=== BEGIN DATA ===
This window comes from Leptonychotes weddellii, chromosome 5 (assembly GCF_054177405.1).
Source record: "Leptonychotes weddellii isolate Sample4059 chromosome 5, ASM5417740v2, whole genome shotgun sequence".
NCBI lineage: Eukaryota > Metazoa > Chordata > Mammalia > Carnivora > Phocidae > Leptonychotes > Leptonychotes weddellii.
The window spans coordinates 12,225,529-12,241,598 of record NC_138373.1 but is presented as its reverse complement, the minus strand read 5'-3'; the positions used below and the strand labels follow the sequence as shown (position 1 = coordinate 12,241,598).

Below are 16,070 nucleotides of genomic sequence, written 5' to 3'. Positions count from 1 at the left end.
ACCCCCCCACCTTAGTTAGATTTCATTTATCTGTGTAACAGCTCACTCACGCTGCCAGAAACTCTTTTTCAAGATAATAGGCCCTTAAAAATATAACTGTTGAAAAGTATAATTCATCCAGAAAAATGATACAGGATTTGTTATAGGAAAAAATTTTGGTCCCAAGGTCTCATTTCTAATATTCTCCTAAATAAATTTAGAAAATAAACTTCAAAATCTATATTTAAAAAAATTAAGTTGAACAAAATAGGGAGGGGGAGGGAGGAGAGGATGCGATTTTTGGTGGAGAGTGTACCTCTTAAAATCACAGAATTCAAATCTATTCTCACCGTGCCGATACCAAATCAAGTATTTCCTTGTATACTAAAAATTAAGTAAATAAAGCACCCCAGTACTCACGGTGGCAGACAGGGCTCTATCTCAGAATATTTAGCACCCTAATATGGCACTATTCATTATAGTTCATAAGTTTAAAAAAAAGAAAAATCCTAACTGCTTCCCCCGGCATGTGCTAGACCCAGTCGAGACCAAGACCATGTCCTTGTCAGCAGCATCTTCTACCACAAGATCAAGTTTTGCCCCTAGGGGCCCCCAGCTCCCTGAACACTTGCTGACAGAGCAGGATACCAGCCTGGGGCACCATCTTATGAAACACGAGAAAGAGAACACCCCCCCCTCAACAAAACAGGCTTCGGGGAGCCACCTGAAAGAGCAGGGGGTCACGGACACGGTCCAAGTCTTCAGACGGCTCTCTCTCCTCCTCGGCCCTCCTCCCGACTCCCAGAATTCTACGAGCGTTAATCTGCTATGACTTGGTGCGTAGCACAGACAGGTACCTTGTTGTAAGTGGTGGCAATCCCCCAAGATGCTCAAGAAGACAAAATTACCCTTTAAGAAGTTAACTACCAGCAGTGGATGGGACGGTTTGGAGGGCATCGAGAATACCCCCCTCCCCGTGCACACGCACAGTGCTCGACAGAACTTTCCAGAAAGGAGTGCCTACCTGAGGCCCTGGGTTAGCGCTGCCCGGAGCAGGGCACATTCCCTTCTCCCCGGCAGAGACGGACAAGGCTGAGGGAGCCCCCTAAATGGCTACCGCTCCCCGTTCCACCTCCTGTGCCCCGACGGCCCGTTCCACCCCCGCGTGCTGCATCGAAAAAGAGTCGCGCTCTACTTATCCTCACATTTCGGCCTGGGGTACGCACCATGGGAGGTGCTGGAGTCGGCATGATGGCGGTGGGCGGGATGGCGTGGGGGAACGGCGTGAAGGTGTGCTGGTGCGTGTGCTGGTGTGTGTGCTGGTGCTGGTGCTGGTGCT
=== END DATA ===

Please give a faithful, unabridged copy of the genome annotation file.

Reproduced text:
This window comes from Leptonychotes weddellii, chromosome 5 (assembly GCF_054177405.1).
Source record: "Leptonychotes weddellii isolate Sample4059 chromosome 5, ASM5417740v2, whole genome shotgun sequence".
NCBI lineage: Eukaryota > Metazoa > Chordata > Mammalia > Carnivora > Phocidae > Leptonychotes > Leptonychotes weddellii.
The window spans coordinates 12,225,529-12,241,598 of record NC_138373.1 but is presented as its reverse complement, the minus strand read 5'-3'; the positions used below and the strand labels follow the sequence as shown (position 1 = coordinate 12,241,598).

Below are 16,070 nucleotides of genomic sequence, written 5' to 3'. Positions count from 1 at the left end.
ACCCCCCCACCTTAGTTAGATTTCATTTATCTGTGTAACAGCTCACTCACGCTGCCAGAAACTCTTTTTCAAGATAATAGGCCCTTAAAAATATAACTGTTGAAAAGTATAATTCATCCAGAAAAATGATACAGGATTTGTTATAGGAAAAAATTTTGGTCCCAAGGTCTCATTTCTAATATTCTCCTAAATAAATTTAGAAAATAAACTTCAAAATCTATATTTAAAAAAATTAAGTTGAACAAAATAGGGAGGGGGAGGGAGGAGAGGATGCGATTTTTGGTGGAGAGTGTACCTCTTAAAATCACAGAATTCAAATCTATTCTCACCGTGCCGATACCAAATCAAGTATTTCCTTGTATACTAAAAATTAAGTAAATAAAGCACCCCAGTACTCACGGTGGCAGACAGGGCTCTATCTCAGAATATTTAGCACCCTAATATGGCACTATTCATTATAGTTCATAAGTTTAAAAAAAAGAAAAATCCTAACTGCTTCCCCCGGCATGTGCTAGACCCAGTCGAGACCAAGACCATGTCCTTGTCAGCAGCATCTTCTACCACAAGATCAAGTTTTGCCCCTAGGGGCCCCCAGCTCCCTGAACACTTGCTGACAGAGCAGGATACCAGCCTGGGGCACCATCTTATGAAACACGAGAAAGAGAACACCCCCCCCTCAACAAAACAGGCTTCGGGGAGCCACCTGAAAGAGCAGGGGGTCACGGACACGGTCCAAGTCTTCAGACGGCTCTCTCTCCTCCTCGGCCCTCCTCCCGACTCCCAGAATTCTACGAGCGTTAATCTGCTATGACTTGGTGCGTAGCACAGACAGGTACCTTGTTGTAAGTGGTGGCAATCCCCCAAGATGCTCAAGAAGACAAAATTACCCTTTAAGAAGTTAACTACCAGCAGTGGATGGGACGGTTTGGAGGGCATCGAGAATACCCCCCTCCCCGTGCACACGCACAGTGCTCGACAGAACTTTCCAGAAAGGAGTGCCTACCTGAGGCCCTGGGTTAGCGCTGCCCGGAGCAGGGCACATTCCCTTCTCCCCGGCAGAGACGGACAAGGCTGAGGGAGCCCCCTAAATGGCTACCGCTCCCCGTTCCACCTCCTGTGCCCCGACGGCCCGTTCCACCCCCGCGTGCTGCATCGAAAAAGAGTCGCGCTCTACTTATCCTCACATTTCGGCCTGGGGTACGCACCATGGGAGGTGCTGGAGTCGGCATGATGGCGGTGGGCGGGATGGCGTGGGGGAACGGCGTGAAGGTGTGCTGGTGCGTGTGCTGGTGTGTGTGCTGGTGCTGGTGCTGGTGCT